- the new place to play Golf in Spain
James Skinner on Golfing Vacations
you are tired of expensive greens fees, overbooked tee times and
bored with Sunny Spain, seen it all before, scorching
temperatures and soggy paella; why not come with me and golf in
the unspoiled, relaxed, unknown and future golfing paradise of the
Iberian Peninsula - Galicia. In contrast with the south, this north-western
tip of Spain is blessed with spectacular mountainous countryside,
eye-catching rivers and valleys that amble west through lush green
coniferous forests ending in crushed cockleshell beaches and breathtaking
fjords - known as Rias.
Golf is not
new in this part of Spain. The first 18 hole course was built 35 years
ago in Corunna, famous for Sir John Moores heroic stand in 1809
against the French in the Napoleonic Peninsular War. His grave is a
shrine revered by the local people. A second course was soon built in
Santiago de Compostela. This beautiful par 35, 9 hole course is a stones
throw away from the great city whose Cathedral, restored in 1211, houses
the remains of St. James the Apostle. Although the city, named after
the saint, has become the most sacred place of Christian pilgrimage,
it is also a great area for wining and dining in the many superb tapas
bars along the Rua dos vinos or wine road.
However, at the beginning of the 1990s, ever since Severiano Ballesteros
won the battle for hosting the Ryder Cup in Valderrama, the Galicians,
another Celtic offshoot of humanity, have woken up to the game. They
have subsequently built several new fabulous links open to local and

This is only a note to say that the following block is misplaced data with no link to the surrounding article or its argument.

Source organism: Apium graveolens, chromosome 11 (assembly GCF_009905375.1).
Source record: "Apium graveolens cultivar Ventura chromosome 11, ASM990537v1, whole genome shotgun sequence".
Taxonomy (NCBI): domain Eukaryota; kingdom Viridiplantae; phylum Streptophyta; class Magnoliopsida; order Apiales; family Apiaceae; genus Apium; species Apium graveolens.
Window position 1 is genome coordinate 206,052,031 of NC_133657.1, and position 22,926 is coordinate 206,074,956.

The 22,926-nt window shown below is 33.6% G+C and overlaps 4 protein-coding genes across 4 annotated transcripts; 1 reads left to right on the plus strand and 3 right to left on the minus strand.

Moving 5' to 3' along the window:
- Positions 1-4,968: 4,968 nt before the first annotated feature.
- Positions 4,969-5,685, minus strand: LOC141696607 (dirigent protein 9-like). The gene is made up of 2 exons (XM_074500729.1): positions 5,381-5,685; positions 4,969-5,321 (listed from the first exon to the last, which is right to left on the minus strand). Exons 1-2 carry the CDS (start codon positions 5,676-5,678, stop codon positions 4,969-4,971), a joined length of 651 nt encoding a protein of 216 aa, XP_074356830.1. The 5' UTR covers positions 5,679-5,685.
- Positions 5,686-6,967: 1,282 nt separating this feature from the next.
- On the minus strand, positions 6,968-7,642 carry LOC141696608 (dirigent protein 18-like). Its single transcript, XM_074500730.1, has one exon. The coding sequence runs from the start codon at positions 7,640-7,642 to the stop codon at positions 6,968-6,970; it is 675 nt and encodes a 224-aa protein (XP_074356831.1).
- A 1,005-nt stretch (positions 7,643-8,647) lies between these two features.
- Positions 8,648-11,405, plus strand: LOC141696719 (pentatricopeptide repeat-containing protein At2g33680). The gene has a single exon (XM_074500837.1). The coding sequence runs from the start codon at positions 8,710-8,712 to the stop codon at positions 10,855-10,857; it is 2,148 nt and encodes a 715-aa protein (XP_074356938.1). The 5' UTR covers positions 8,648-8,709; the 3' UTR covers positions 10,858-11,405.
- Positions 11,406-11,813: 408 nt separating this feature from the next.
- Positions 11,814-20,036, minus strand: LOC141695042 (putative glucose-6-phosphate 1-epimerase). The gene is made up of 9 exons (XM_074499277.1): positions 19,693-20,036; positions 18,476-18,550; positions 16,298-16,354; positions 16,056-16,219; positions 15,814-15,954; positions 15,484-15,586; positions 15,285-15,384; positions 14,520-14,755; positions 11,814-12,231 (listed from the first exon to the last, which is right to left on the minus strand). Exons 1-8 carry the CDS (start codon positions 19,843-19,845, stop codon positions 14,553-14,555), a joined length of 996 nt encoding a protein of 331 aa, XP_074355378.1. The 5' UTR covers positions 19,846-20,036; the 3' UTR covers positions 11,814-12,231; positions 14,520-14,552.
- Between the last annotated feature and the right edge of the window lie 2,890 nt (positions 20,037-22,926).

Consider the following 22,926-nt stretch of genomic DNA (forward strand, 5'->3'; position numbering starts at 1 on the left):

visiting golfers from all over Europe.
Let me start you off on our golfing holiday by focusing on the province
of Pontevedra, to the south, which is blessed with a microclimate, albeit
humid, where most of the new courses have been built. The Ria de Vigo
golf club, named after the neighbouring city, is an 18 hole championship
course. It overlooks the historical sight where the Franco-Spanish fleet
were sent to the bottom of the bay by Sir George Rooke in 1702 in the
Battle of Rande. There is a strong feeling of vertigo as
we look down the fairway of the first hole, perched high on the mountainside.
Scuttle your tee shot into the rough, and the anger in your mind will
turn into images of ships firing salvos at each other.
Drive inland, some 15 miles down the Madrid motorway and then branch
off towards the town of Mondariz on the edge of the river Tea. Because
of its natural spring spa waters, a health resort was developed here
during the 18th century. It was popular throughout Spain as a treatment
centre for people suffering from arthritic and other creaky bone problems.
The Trypp hotel chain have now redeveloped the area including the renovation
of the 150 year old hotel and the construction of a spectacular 18 hole
course. Dont be surprised on finishing at the18th hole to putt
over a green designed as a mermaid!
Returning to our starting point, and driving some 20 miles north up
the Corunna-Vigo motorway towards the city of Pontevedra, we reach the